Hallucinations are difficult to explain, given that they have no objectively verifiable cause in the way many of our other experiences do. There are psychological states that contribute to them, and past experiences that make us more likely to have them, but their direct cause—to whatever extent they have one—is more difficult to track. This is undoubtedly one of the reasons hallucinations have had diverse explanations over time. Some thought them divine insights, others the result of bad diet, and still others the result of encountering parts of nature not normally perceivable. Even the Wikipedia page lists no less than 11 causes of hallucinations.
Philosophy has had to reconcile hallucinations with many of the claims it has made, such as the assertions that humans are primarily rational, that perception is an impingement upon the senses, and that God would never mislead. Their existence reveals aspects of our reality not easily categorizable using the scientific method or realist epistemologies. But what they can reveal about the nature of human consciousness could potentially revolutionize our understanding of ourselves. Here are some papers whose arguments can help in that process.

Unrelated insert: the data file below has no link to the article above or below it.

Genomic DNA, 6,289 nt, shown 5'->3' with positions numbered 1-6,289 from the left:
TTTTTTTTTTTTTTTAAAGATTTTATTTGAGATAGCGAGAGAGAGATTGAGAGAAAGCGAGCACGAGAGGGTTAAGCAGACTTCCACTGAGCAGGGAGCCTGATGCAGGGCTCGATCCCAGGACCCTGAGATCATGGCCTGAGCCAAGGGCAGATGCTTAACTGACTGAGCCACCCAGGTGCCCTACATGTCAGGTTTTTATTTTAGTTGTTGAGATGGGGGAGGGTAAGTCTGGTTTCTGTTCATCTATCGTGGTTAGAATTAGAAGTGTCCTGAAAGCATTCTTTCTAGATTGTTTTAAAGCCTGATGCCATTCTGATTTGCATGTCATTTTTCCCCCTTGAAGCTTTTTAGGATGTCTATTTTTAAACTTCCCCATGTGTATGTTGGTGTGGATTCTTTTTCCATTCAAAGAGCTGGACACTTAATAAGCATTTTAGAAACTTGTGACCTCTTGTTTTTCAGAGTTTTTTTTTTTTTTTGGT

- Rami Ali, “Does hallucinating involve perceiving?” Philosophical Studies, March 2018.
- Susanna Schellenberg, “Phenomenal evidence and factive evidence,” Philosophical Studies, April 2016.
- Elizabeth Seto and Rebecca Schlegel, “Becoming your true self: Perceptions of authenticity across the lifespan,” Self & Identity, May 2018.
- Santiago Echeverri, “Illusions of Optimal Motion, Relationism, and Perceptual Content,” Pacific Philosophical Quarterly, December 2017.
- Heather Logue, “What Should the Naïve Realist Say about Total Hallucinations?” Philosophical Perspectives, December 2012.
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